I could show you all of the great things about Gabriel Taye so that you understand the good person that bullying took away. I could show you the sweet smile of a child who looked at the world so optimistically just months before the bullying started. That's not what I want to share with you on video. While interviewing countless number of families around the country over the years there is a common denominator...
...the pain a bully causes reverberates through the victim to the family, friends and community.
Below is a video from the funeral of young Gabriel Taye showcasing the after effects of bullying. If watching pain and heartache is not your thing, I would still recommend you to watch it. These people in this video were placed in this position. They are burying a child because other children set off a domino effect that led them to this dark place with no answers and no consolation. They cannot ever look away, and we shouldn't either.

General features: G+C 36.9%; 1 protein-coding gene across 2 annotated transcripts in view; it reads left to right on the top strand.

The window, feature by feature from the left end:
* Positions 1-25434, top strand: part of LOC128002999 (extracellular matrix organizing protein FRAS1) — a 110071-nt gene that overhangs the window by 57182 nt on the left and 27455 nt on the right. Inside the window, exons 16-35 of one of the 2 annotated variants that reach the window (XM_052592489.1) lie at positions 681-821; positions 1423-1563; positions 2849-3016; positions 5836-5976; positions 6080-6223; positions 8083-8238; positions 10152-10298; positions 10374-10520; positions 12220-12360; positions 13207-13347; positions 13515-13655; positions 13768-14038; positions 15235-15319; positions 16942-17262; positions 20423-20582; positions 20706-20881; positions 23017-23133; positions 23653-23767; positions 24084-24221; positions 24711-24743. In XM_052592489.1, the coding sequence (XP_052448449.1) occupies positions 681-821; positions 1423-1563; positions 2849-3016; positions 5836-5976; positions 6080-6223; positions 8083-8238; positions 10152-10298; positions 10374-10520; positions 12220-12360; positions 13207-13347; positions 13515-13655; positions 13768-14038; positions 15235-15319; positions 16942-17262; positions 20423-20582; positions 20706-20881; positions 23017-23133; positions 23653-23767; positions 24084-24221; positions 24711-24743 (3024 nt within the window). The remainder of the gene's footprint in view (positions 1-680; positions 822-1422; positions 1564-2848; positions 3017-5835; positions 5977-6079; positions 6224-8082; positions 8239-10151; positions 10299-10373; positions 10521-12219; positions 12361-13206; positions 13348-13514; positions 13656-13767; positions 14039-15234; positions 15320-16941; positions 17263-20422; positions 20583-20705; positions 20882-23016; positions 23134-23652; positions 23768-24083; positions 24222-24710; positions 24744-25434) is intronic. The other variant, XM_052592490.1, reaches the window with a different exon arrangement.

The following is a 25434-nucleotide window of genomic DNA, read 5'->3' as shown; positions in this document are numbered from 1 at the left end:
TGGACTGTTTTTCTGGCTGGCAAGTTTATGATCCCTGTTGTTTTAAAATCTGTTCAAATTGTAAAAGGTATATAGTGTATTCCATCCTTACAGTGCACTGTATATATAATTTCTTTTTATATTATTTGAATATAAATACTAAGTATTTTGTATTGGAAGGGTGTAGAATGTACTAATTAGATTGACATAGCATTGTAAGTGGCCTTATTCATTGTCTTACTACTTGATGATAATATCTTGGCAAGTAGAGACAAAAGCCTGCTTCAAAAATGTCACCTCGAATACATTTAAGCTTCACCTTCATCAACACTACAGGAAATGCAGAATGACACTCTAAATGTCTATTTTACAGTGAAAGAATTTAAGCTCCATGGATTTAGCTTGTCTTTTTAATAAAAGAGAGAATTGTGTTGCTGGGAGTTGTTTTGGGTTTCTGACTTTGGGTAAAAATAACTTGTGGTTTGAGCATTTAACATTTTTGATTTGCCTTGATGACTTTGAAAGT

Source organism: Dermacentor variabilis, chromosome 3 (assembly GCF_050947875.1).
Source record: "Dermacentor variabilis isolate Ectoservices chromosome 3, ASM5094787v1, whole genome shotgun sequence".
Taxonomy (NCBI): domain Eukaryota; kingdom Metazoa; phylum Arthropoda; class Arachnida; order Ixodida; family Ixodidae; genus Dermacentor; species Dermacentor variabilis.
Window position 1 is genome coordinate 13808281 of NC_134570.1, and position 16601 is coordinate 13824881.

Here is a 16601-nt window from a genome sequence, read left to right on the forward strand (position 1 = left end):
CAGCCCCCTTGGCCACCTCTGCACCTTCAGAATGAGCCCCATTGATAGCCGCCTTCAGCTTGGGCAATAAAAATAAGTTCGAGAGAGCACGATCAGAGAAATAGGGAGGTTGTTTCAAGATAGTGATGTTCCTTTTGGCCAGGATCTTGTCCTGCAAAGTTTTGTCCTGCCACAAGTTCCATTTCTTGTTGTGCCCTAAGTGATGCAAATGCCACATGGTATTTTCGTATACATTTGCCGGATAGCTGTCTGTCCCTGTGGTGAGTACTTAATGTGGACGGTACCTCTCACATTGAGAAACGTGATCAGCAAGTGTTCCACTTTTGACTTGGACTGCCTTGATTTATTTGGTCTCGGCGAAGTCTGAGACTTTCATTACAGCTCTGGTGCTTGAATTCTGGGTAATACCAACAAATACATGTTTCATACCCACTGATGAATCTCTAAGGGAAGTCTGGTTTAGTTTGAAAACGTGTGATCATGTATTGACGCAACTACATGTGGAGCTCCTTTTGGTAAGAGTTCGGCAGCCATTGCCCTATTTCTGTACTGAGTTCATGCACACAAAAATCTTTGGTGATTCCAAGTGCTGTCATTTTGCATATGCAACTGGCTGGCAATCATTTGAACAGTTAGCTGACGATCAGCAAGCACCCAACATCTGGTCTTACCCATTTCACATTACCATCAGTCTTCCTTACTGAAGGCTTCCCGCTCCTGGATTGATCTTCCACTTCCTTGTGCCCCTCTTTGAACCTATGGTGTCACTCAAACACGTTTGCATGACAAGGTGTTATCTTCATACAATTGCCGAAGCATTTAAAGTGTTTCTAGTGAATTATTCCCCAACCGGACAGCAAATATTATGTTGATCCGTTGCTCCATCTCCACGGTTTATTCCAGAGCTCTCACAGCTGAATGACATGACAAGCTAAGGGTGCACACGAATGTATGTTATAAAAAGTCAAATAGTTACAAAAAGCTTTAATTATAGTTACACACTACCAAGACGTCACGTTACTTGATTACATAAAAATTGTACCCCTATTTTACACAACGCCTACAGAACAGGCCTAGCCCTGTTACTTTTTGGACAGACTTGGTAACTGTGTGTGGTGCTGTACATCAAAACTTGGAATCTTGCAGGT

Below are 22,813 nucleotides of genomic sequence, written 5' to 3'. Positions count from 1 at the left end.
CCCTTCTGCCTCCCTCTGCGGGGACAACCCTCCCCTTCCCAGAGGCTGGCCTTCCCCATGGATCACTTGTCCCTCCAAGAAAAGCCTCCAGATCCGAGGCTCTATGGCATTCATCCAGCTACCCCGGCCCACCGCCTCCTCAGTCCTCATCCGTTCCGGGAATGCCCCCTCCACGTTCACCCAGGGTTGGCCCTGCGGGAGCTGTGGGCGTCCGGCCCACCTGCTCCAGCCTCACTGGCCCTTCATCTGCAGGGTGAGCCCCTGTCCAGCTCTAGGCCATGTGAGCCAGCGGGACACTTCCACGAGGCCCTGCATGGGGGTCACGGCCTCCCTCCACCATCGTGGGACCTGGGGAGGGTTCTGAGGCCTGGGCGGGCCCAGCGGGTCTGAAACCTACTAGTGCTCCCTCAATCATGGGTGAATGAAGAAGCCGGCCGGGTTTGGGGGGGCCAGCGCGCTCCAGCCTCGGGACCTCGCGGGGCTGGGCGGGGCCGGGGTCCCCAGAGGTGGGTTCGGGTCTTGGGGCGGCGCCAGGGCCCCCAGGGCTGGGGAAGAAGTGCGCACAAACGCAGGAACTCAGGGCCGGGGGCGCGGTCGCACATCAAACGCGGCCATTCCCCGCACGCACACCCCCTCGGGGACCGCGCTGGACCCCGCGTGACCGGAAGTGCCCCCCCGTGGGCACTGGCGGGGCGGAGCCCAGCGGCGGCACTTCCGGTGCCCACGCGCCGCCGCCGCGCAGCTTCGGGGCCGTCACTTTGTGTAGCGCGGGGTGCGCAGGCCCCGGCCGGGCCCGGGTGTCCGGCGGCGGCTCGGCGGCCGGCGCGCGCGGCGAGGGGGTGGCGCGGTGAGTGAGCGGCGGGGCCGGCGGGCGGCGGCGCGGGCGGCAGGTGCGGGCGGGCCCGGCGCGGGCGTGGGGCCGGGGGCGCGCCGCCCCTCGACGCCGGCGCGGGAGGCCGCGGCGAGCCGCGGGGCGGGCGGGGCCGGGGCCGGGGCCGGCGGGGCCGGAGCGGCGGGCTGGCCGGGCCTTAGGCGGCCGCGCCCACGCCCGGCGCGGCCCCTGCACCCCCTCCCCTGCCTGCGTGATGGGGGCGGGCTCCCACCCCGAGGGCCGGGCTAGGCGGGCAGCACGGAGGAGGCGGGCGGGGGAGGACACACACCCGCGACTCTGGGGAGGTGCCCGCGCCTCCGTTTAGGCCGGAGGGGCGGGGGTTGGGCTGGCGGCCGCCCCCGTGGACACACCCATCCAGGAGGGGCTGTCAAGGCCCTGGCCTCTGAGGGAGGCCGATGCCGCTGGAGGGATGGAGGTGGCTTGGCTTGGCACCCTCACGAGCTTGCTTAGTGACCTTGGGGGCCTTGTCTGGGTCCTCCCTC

I have often asked myself...
What do bullies really want? When will they have gotten to their win in the sordid circumstance?
I agree wholeheartedly with Lehman, bullies don't know how to solve problems constructively. When you're dealing with a child bullying situation, unfortunately child victims are also ill-equipped to solve the problems they are facing. In 8-yr old Gabriel Taye's case, he didn't tell his mom he was getting bullied. Through inquiries after his death, she has been able to piece together a better understanding of how she got to the point that she buried her third grade son. His mom has been fighting for answers and justice. That's the impact of a bully.